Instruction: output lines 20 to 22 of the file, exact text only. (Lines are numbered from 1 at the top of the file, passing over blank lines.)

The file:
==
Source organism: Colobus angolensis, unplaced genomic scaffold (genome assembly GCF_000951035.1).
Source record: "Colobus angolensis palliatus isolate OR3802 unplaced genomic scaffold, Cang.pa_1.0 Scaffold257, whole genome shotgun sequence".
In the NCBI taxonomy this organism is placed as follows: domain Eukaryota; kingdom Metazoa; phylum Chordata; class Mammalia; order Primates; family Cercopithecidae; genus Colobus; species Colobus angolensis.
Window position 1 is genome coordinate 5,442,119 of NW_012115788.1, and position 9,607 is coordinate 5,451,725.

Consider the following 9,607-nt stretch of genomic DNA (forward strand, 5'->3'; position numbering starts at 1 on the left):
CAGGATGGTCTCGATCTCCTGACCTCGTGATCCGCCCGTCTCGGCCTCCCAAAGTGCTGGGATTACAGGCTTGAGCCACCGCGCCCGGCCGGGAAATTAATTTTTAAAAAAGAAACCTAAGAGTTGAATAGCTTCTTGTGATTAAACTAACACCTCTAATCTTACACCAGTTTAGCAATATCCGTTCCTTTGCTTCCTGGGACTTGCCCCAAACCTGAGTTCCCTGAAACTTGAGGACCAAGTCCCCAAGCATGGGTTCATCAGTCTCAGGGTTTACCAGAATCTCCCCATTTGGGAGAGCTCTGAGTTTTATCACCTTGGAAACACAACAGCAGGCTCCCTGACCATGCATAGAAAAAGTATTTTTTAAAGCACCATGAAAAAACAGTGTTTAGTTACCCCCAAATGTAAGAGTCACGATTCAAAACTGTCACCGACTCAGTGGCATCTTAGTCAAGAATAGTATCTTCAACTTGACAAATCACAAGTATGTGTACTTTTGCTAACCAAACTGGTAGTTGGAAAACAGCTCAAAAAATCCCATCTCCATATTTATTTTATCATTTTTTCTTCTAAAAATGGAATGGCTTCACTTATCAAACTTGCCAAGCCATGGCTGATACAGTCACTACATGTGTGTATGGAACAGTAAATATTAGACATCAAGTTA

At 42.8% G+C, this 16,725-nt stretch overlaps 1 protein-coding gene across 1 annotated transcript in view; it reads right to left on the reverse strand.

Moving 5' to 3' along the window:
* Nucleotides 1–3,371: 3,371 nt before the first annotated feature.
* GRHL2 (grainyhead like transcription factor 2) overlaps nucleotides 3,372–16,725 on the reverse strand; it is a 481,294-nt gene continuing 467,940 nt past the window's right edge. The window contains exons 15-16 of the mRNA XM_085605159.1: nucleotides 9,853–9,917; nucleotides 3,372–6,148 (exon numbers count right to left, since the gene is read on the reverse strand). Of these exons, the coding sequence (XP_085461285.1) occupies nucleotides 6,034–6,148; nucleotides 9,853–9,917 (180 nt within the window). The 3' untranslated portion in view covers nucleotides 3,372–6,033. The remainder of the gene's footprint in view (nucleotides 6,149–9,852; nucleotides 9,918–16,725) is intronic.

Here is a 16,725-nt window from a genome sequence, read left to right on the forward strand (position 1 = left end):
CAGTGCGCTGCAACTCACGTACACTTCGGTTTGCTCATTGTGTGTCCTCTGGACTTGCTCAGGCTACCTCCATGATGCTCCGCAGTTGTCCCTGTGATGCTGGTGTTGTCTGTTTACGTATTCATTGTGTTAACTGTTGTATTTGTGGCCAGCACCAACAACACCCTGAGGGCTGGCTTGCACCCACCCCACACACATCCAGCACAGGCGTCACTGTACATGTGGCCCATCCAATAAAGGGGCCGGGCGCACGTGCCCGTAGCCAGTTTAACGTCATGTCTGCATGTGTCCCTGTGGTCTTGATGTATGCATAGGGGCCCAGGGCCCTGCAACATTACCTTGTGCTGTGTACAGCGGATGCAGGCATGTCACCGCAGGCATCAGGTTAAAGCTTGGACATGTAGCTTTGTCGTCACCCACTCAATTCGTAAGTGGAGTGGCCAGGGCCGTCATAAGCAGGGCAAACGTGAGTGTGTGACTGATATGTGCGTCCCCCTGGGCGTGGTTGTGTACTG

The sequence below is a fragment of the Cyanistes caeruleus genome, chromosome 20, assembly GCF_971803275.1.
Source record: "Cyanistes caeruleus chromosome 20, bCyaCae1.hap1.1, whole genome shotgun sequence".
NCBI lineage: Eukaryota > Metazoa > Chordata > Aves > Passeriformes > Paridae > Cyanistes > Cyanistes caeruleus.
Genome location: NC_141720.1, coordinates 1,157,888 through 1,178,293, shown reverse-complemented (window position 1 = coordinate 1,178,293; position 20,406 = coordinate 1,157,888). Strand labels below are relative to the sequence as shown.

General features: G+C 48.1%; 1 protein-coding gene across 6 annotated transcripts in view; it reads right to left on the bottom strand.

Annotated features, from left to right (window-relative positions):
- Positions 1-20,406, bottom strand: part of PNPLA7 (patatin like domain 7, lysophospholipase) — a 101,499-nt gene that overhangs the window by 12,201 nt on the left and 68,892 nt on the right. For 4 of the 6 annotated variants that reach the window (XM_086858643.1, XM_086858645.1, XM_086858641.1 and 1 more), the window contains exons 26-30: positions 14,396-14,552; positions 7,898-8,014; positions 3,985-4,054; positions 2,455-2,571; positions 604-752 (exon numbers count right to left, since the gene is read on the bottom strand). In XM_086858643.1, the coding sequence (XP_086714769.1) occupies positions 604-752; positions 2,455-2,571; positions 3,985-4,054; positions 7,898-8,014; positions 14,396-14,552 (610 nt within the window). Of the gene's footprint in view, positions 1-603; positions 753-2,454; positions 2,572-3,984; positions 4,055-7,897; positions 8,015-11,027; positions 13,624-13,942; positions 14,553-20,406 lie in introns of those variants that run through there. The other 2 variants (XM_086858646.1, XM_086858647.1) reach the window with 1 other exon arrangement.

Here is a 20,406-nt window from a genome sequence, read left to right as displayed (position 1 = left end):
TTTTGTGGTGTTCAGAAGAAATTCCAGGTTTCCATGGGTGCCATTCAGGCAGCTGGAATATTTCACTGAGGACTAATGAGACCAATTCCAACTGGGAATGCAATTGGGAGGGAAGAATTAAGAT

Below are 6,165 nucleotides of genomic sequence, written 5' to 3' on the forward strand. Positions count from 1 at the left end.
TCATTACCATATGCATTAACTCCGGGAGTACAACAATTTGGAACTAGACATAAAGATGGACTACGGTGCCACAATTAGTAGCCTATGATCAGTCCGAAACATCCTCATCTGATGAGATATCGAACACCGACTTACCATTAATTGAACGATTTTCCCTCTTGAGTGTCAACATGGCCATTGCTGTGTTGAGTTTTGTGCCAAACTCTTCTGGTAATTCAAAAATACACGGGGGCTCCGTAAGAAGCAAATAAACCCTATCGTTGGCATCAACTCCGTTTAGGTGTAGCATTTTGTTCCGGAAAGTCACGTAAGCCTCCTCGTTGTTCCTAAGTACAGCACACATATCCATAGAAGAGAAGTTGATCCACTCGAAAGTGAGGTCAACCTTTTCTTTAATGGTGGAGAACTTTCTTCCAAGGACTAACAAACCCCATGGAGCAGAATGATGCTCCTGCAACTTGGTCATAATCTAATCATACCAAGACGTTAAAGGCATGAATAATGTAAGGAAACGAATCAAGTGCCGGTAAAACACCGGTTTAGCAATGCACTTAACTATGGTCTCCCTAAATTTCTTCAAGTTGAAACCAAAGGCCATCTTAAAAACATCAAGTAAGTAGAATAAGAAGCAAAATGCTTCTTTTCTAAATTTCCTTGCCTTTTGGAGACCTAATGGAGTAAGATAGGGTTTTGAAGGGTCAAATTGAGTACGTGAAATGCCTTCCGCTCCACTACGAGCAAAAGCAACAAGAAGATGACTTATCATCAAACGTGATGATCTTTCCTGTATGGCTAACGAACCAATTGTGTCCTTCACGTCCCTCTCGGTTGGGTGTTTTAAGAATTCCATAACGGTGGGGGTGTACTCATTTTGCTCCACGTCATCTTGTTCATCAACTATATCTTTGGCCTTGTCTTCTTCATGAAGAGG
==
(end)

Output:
Here is a 20,406-nt window from a genome sequence, read left to right as displayed (position 1 = left end):
TTTTGTGGTGTTCAGAAGAAATTCCAGGTTTCCATGGGTGCCATTCAGGCAGCTGGAATATTTCACTGAGGACTAATGAGACCAATTCCAACTGGGAATGCAATTGGGAGGGAAGAATTAAGAT

Below are 6,165 nucleotides of genomic sequence, written 5' to 3' on the forward strand. Positions count from 1 at the left end.